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If one loves stories, then one would naturally love the story of the story. Or the story behind the story, pick your preposition. It does seem to me to be a kind of animal impulse almost, a mammalian curiosity. For a reader to wonder about the autobiography in a fiction may be completely unavoidable and in fact may speak to the success of a particular narrative, though it may also speak to its failure. Certainly literature has been written about and taught in this manner for a long time; it’s not new. It is sometimes, however, like so many things that are natural, unfortunate.
When I had first moved to New York from Reno, I found an apartment on Mulberry Street and planned to make films with the camera I never returned to the art department at the University of Nevada, a Bolex Pro. I arrived with the camera, my savings from selling my motorcycle, and a phone number for Chris Kelly, my single contact. I was twenty-one. I figured I’d wait to call mythical Chris Kelly, a UNR student I had known only slightly. He had been shot in the arm by Nina Simone when he tried to make a film about her. I’ll get situated first, I thought. I’ll have some sense of what I’m doing, a way to make an impression on him. Then I’ll call. I knew no one else, but downtown New York was so alive with people my age, and so thoroughly abandoned by most others, that the energy of the young seeped out of the ground. I figured it was only a matter of time before I met people, was part of something.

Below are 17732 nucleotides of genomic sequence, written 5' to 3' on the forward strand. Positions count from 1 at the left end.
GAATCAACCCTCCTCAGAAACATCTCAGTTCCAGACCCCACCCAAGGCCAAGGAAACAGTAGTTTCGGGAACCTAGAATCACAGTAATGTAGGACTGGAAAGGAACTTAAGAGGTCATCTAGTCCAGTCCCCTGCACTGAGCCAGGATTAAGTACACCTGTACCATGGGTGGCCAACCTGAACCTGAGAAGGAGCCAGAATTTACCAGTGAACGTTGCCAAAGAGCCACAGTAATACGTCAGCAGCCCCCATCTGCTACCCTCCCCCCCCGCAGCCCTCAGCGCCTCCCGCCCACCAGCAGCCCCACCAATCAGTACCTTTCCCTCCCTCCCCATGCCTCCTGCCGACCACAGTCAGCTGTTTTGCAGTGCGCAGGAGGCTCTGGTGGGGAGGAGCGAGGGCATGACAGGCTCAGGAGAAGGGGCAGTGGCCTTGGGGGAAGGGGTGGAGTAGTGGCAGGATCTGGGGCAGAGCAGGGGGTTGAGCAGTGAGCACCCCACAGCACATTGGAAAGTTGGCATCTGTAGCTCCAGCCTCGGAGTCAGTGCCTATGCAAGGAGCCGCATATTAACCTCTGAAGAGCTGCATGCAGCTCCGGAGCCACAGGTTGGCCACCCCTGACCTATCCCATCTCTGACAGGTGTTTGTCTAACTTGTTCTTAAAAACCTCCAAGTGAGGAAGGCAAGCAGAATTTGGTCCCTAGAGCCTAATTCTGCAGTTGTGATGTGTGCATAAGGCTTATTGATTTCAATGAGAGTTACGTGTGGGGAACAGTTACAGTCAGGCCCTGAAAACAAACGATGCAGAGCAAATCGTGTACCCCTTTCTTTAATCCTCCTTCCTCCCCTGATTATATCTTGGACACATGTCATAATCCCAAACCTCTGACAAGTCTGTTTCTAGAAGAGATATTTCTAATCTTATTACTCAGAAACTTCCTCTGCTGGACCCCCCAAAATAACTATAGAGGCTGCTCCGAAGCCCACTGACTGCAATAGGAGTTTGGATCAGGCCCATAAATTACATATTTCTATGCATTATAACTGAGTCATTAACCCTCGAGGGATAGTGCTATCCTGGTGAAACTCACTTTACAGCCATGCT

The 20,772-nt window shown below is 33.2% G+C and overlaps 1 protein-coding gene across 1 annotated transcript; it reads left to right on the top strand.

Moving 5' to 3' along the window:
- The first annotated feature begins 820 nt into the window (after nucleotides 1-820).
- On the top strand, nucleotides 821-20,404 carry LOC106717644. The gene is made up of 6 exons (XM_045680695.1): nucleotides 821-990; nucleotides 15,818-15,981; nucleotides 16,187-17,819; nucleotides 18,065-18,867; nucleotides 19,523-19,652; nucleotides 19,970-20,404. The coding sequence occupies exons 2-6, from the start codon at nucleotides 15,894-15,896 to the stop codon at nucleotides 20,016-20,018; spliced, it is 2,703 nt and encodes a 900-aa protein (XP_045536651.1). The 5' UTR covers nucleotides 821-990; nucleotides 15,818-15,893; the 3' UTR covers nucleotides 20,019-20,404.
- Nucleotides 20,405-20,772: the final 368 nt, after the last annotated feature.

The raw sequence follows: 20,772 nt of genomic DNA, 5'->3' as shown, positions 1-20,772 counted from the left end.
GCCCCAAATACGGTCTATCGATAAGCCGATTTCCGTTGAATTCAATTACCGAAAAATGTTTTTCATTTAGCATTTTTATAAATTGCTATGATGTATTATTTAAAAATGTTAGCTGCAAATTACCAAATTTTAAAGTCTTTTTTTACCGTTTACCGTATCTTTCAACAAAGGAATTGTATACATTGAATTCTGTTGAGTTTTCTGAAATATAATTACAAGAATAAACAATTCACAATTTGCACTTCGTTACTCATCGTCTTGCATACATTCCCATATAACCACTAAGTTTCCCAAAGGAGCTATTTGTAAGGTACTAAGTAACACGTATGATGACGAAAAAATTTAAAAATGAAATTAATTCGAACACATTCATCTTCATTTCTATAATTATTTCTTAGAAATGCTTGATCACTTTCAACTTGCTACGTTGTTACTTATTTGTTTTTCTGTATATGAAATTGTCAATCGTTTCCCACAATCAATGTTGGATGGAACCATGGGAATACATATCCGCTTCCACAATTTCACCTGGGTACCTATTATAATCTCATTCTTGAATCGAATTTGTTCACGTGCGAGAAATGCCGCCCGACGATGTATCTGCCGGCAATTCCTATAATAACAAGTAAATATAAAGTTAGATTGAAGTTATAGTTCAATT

There are days I can understand
why you would want to board
broad back of some ship
and sail: venture, not homeward
but toward Civilization’s
Cold seat,—having from wild
been stolen, and sent into more wild
of Columbia, our exiles
and Christians clamoring upon
the cobblestones of Bostontown—
Sail cross an Atlantic (this time) mild,
the ship’s polite and consumptive
passengers proud. Your sickness
quit soon as you disembarked in mist
of England—free, finally, of our Republic’s …
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